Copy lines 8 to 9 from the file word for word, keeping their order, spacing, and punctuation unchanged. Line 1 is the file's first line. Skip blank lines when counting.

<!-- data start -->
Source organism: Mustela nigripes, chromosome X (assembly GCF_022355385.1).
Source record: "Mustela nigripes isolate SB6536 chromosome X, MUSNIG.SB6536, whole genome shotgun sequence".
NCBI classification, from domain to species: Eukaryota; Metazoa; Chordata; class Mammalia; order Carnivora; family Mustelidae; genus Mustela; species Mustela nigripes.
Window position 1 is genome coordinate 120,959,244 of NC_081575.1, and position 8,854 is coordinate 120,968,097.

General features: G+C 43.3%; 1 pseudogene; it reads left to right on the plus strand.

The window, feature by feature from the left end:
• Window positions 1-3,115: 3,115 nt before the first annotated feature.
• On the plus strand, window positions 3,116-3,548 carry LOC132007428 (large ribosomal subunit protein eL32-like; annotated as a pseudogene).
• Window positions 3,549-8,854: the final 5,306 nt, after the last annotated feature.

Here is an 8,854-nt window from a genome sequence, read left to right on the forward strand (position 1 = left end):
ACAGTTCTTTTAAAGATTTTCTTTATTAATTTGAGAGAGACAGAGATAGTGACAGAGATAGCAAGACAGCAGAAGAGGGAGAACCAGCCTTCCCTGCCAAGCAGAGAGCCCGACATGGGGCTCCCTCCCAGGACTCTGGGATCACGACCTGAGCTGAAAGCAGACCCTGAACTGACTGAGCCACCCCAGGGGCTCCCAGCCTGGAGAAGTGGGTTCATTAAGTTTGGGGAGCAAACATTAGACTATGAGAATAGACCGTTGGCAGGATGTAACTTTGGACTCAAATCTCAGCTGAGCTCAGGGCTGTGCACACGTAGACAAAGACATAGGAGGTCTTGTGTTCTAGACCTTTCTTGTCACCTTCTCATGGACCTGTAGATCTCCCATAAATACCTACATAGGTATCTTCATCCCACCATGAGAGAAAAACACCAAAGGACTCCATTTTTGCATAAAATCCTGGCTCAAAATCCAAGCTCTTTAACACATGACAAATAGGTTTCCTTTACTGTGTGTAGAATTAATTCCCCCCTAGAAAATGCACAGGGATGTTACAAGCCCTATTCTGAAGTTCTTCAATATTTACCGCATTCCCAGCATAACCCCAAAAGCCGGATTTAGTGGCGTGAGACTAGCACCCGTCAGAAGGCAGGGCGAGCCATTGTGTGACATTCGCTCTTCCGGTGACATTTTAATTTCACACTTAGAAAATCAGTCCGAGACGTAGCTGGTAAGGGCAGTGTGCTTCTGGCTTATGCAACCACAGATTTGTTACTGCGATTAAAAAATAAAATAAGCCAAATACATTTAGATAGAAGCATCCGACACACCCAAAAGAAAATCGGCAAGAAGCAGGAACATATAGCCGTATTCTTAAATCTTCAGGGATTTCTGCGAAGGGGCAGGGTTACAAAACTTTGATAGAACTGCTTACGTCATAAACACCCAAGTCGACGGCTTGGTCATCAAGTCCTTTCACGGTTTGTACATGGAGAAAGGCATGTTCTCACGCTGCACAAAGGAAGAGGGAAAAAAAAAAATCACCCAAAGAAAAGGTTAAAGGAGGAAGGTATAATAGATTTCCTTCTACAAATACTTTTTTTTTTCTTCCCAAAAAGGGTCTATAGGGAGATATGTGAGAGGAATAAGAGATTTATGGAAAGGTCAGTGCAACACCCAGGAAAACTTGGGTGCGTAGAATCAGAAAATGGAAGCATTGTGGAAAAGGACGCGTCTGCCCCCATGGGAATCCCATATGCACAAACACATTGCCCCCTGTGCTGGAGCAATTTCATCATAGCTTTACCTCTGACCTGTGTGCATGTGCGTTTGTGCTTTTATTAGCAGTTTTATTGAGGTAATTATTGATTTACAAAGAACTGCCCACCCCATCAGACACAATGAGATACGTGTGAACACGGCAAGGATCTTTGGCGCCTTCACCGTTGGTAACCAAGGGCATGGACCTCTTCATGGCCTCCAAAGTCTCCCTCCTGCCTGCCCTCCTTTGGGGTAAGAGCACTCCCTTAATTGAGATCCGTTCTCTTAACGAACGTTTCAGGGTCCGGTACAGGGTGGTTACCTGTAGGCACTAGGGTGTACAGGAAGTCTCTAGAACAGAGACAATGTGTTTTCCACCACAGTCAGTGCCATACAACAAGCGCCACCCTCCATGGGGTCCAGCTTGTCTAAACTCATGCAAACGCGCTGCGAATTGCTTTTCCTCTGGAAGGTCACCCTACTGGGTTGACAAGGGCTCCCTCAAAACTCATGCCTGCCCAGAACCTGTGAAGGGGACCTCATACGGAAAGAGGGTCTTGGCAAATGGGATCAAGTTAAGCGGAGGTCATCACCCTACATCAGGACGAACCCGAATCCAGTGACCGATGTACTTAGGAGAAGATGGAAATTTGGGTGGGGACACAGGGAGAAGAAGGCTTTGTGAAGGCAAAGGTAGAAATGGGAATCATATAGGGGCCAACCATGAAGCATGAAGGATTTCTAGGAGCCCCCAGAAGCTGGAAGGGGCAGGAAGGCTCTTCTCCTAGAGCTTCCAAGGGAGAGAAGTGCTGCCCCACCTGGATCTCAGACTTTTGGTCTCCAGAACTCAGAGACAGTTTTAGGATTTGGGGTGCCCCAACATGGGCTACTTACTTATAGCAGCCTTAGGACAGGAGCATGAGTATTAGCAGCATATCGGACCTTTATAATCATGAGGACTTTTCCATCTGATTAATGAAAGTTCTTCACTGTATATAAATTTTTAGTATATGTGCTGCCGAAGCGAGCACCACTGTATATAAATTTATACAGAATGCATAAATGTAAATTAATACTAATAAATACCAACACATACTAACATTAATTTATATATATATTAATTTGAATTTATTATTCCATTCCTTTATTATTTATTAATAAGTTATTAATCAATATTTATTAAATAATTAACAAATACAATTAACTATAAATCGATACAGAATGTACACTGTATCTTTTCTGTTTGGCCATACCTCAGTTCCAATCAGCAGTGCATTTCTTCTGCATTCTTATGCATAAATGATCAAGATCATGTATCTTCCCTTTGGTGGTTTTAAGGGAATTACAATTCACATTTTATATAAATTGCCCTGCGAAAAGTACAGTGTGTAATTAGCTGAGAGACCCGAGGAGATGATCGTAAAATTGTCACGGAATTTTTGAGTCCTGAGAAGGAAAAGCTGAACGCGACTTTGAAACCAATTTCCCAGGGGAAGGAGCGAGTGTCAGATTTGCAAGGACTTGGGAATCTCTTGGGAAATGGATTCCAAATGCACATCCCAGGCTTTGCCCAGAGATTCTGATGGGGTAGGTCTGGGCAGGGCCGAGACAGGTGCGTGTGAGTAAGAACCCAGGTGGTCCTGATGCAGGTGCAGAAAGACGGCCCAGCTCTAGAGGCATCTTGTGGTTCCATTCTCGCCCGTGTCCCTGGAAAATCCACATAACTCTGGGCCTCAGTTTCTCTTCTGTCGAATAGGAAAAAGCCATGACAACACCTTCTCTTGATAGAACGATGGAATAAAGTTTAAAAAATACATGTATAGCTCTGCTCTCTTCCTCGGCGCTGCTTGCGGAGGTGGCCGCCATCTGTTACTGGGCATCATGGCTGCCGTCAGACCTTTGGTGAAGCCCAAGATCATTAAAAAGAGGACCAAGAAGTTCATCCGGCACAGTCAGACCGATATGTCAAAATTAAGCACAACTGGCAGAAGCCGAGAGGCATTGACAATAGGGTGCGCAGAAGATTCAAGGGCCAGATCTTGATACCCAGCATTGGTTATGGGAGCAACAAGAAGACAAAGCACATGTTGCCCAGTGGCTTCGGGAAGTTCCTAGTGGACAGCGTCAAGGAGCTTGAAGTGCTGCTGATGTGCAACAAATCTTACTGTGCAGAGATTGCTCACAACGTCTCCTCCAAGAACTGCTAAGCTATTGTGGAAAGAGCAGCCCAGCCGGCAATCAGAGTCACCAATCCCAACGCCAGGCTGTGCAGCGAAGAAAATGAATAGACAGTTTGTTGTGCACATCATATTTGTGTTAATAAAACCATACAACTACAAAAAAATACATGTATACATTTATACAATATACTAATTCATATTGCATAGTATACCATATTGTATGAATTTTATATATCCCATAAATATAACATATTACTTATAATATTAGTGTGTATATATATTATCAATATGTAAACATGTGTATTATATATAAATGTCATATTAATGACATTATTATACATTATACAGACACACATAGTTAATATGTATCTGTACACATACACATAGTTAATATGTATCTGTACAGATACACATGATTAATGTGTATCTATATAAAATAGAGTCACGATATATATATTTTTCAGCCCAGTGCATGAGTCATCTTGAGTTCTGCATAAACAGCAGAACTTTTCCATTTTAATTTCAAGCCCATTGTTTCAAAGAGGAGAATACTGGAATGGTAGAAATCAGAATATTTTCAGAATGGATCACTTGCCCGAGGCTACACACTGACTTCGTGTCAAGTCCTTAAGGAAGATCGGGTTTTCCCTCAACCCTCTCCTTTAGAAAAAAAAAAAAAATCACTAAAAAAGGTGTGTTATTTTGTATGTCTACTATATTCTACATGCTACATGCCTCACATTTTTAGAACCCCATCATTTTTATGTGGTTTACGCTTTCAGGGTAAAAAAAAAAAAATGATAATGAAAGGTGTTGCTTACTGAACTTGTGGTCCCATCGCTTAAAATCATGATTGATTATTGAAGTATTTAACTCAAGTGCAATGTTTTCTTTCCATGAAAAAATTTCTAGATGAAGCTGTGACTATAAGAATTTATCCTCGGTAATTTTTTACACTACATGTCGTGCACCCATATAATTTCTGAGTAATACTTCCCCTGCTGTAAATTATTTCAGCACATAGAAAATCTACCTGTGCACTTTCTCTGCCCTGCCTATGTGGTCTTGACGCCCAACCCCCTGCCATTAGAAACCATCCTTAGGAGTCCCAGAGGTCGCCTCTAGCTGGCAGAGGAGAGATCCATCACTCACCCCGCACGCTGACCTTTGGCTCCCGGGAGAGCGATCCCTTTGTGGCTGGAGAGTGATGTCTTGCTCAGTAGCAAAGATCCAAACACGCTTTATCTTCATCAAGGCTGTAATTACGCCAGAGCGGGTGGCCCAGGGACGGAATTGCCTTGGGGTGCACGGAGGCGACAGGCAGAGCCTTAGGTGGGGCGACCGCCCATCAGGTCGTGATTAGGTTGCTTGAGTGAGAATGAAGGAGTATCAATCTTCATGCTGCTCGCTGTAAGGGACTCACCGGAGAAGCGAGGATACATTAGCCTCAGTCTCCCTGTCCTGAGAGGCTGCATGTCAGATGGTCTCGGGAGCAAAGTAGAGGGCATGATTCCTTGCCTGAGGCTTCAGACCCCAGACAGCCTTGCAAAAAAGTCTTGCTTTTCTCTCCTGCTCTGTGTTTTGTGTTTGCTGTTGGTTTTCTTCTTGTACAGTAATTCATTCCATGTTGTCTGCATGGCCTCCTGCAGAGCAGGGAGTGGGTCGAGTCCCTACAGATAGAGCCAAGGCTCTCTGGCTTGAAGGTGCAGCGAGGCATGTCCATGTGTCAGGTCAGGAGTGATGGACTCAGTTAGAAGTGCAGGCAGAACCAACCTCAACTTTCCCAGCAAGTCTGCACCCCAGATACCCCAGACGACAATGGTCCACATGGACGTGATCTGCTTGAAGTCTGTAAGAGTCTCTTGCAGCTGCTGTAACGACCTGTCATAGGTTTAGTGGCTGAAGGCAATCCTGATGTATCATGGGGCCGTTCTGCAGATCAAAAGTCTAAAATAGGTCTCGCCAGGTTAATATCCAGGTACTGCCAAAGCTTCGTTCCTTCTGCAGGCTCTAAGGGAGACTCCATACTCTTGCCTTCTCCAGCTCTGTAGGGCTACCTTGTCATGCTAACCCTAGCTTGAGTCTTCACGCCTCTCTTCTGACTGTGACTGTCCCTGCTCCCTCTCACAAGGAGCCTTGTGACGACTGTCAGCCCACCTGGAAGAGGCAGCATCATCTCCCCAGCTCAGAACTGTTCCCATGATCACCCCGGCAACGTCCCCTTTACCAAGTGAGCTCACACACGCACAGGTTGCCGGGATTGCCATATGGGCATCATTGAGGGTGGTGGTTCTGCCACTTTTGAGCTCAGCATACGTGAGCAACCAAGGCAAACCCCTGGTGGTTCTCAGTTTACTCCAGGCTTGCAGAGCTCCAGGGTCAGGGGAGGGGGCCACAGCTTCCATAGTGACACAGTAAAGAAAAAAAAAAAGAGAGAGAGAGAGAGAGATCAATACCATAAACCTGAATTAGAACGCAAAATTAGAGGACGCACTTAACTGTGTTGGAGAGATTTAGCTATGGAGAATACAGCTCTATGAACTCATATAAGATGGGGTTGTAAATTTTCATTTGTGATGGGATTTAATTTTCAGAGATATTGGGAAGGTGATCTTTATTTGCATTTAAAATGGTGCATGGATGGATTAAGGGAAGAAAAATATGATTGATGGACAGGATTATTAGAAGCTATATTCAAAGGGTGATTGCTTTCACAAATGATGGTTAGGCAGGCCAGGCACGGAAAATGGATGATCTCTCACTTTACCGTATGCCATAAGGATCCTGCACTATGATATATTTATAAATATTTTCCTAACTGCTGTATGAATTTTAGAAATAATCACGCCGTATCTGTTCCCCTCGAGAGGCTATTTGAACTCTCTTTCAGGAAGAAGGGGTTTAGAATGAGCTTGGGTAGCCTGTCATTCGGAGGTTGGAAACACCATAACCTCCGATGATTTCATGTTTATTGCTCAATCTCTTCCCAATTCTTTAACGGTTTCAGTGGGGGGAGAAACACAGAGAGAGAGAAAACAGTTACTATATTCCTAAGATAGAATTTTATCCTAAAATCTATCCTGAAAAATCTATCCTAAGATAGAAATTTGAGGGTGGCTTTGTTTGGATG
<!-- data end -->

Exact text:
• On the plus strand, window positions 3,116-3,548 carry LOC132007428 (large ribosomal subunit protein eL32-like; annotated as a pseudogene).
• Window positions 3,549-8,854: the final 5,306 nt, after the last annotated feature.